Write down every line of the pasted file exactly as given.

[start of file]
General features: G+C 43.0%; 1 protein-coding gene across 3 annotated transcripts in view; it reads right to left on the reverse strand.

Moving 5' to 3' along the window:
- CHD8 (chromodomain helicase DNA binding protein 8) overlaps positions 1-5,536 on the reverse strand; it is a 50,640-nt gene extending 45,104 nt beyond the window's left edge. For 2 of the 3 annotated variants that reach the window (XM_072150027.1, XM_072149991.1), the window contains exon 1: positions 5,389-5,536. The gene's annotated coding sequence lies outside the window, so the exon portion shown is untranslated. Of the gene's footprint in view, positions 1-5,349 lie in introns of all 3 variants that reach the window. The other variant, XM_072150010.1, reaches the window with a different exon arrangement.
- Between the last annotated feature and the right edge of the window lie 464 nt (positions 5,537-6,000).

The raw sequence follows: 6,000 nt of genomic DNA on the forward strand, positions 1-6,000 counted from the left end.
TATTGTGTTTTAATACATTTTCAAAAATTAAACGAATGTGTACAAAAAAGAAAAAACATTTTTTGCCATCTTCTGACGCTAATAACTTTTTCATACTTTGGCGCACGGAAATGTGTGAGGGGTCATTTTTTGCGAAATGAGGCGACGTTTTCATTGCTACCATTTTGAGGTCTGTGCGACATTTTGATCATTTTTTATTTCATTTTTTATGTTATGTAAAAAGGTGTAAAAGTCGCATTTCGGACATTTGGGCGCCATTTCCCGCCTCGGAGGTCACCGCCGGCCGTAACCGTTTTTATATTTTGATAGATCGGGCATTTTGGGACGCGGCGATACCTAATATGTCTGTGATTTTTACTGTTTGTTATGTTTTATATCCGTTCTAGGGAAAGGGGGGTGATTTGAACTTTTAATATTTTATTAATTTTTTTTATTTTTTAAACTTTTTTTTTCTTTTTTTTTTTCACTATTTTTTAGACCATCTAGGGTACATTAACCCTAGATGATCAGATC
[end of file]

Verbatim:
General features: G+C 43.0%; 1 protein-coding gene across 3 annotated transcripts in view; it reads right to left on the reverse strand.

Moving 5' to 3' along the window:
- CHD8 (chromodomain helicase DNA binding protein 8) overlaps positions 1-5,536 on the reverse strand; it is a 50,640-nt gene extending 45,104 nt beyond the window's left edge. For 2 of the 3 annotated variants that reach the window (XM_072150027.1, XM_072149991.1), the window contains exon 1: positions 5,389-5,536. The gene's annotated coding sequence lies outside the window, so the exon portion shown is untranslated. Of the gene's footprint in view, positions 1-5,349 lie in introns of all 3 variants that reach the window. The other variant, XM_072150010.1, reaches the window with a different exon arrangement.
- Between the last annotated feature and the right edge of the window lie 464 nt (positions 5,537-6,000).

The raw sequence follows: 6,000 nt of genomic DNA on the forward strand, positions 1-6,000 counted from the left end.
TATTGTGTTTTAATACATTTTCAAAAATTAAACGAATGTGTACAAAAAAGAAAAAACATTTTTTGCCATCTTCTGACGCTAATAACTTTTTCATACTTTGGCGCACGGAAATGTGTGAGGGGTCATTTTTTGCGAAATGAGGCGACGTTTTCATTGCTACCATTTTGAGGTCTGTGCGACATTTTGATCATTTTTTATTTCATTTTTTATGTTATGTAAAAAGGTGTAAAAGTCGCATTTCGGACATTTGGGCGCCATTTCCCGCCTCGGAGGTCACCGCCGGCCGTAACCGTTTTTATATTTTGATAGATCGGGCATTTTGGGACGCGGCGATACCTAATATGTCTGTGATTTTTACTGTTTGTTATGTTTTATATCCGTTCTAGGGAAAGGGGGGTGATTTGAACTTTTAATATTTTATTAATTTTTTTTATTTTTTAAACTTTTTTTTTCTTTTTTTTTTTCACTATTTTTTAGACCATCTAGGGTACATTAACCCTAGATGATCAGATC